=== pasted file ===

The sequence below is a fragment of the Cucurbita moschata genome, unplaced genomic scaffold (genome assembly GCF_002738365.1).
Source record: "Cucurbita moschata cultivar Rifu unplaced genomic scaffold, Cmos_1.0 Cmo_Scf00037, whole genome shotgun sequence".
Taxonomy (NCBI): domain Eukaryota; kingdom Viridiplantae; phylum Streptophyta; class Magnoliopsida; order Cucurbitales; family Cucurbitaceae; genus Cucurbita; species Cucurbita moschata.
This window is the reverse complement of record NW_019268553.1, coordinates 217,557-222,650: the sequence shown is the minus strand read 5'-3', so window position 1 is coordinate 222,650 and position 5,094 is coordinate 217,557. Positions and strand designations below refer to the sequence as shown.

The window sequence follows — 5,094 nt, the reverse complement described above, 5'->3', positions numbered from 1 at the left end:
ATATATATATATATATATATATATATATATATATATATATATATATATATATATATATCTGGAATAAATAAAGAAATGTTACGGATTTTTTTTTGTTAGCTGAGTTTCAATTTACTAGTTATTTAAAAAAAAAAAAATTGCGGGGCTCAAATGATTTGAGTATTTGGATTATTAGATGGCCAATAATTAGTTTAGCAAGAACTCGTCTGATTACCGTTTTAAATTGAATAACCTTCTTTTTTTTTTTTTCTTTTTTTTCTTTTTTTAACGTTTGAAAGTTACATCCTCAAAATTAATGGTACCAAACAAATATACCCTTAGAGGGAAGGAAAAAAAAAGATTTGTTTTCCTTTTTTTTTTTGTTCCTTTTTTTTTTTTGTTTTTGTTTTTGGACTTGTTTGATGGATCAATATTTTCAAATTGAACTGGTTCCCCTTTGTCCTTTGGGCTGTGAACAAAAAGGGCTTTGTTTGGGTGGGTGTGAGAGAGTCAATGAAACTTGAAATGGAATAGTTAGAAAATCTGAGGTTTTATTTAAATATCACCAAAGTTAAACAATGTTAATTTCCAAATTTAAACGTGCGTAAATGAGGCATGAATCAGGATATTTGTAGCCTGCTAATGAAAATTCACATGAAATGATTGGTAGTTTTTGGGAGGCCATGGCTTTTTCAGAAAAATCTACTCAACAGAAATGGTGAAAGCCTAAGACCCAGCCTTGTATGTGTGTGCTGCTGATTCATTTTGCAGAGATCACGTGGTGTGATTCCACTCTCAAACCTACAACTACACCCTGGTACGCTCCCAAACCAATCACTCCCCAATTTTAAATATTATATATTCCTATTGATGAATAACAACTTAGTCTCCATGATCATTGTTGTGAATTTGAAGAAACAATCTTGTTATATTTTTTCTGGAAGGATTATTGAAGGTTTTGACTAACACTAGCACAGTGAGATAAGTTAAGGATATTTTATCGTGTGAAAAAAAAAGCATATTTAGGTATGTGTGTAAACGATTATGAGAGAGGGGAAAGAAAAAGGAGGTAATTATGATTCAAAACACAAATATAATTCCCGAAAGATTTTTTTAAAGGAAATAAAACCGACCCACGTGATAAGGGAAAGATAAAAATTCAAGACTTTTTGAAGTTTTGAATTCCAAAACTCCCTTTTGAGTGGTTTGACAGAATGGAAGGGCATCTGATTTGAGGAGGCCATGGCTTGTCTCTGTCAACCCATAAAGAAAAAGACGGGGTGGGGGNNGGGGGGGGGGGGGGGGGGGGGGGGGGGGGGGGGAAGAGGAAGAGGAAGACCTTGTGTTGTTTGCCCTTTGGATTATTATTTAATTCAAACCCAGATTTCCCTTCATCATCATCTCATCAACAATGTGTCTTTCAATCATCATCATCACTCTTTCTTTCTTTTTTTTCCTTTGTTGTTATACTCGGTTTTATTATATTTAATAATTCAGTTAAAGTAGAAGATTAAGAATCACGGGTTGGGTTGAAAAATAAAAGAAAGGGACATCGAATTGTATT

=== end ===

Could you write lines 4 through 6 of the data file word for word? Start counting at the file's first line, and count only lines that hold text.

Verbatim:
This window is the reverse complement of record NW_019268553.1, coordinates 217,557-222,650: the sequence shown is the minus strand read 5'-3', so window position 1 is coordinate 222,650 and position 5,094 is coordinate 217,557. Positions and strand designations below refer to the sequence as shown.

The window sequence follows — 5,094 nt, the reverse complement described above, 5'->3', positions numbered from 1 at the left end:
ATATATATATATATATATATATATATATATATATATATATATATATATATATATATATCTGGAATAAATAAAGAAATGTTACGGATTTTTTTTTGTTAGCTGAGTTTCAATTTACTAGTTATTTAAAAAAAAAAAAATTGCGGGGCTCAAATGATTTGAGTATTTGGATTATTAGATGGCCAATAATTAGTTTAGCAAGAACTCGTCTGATTACCGTTTTAAATTGAATAACCTTCTTTTTTTTTTTTTCTTTTTTTTCTTTTTTTAACGTTTGAAAGTTACATCCTCAAAATTAATGGTACCAAACAAATATACCCTTAGAGGGAAGGAAAAAAAAAGATTTGTTTTCCTTTTTTTTTTTGTTCCTTTTTTTTTTTTGTTTTTGTTTTTGGACTTGTTTGATGGATCAATATTTTCAAATTGAACTGGTTCCCCTTTGTCCTTTGGGCTGTGAACAAAAAGGGCTTTGTTTGGGTGGGTGTGAGAGAGTCAATGAAACTTGAAATGGAATAGTTAGAAAATCTGAGGTTTTATTTAAATATCACCAAAGTTAAACAATGTTAATTTCCAAATTTAAACGTGCGTAAATGAGGCATGAATCAGGATATTTGTAGCCTGCTAATGAAAATTCACATGAAATGATTGGTAGTTTTTGGGAGGCCATGGCTTTTTCAGAAAAATCTACTCAACAGAAATGGTGAAAGCCTAAGACCCAGCCTTGTATGTGTGTGCTGCTGATTCATTTTGCAGAGATCACGTGGTGTGATTCCACTCTCAAACCTACAACTACACCCTGGTACGCTCCCAAACCAATCACTCCCCAATTTTAAATATTATATATTCCTATTGATGAATAACAACTTAGTCTCCATGATCATTGTTGTGAATTTGAAGAAACAATCTTGTTATATTTTTTCTGGAAGGATTATTGAAGGTTTTGACTAACACTAGCACAGTGAGATAAGTTAAGGATATTTTATCGTGTGAAAAAAAAAGCATATTTAGGTATGTGTGTAAACGATTATGAGAGAGGGGAAAGAAAAAGGAGGTAATTATGATTCAAAACACAAATATAATTCCCGAAAGATTTTTTTAAAGGAAATAAAACCGACCCACGTGATAAGGGAAAGATAAAAATTCAAGACTTTTTGAAGTTTTGAATTCCAAAACTCCCTTTTGAGTGGTTTGACAGAATGGAAGGGCATCTGATTTGAGGAGGCCATGGCTTGTCTCTGTCAACCCATAAAGAAAAAGACGGGGTGGGGGNNGGGGGGGGGGGGGGGGGGGGGGGGGGGGGGGGGAAGAGGAAGAGGAAGACCTTGTGTTGTTTGCCCTTTGGATTATTATTTAATTCAAACCCAGATTTCCCTTCATCATCATCTCATCAACAATGTGTCTTTCAATCATCATCATCACTCTTTCTTTCTTTTTTTTCCTTTGTTGTTATACTCGGTTTTATTATATTTAATAATTCAGTTAAAGTAGAAGATTAAGAATCACGGGTTGGGTTGAAAAATAAAAGAAAGGGACATCGAATTGTATT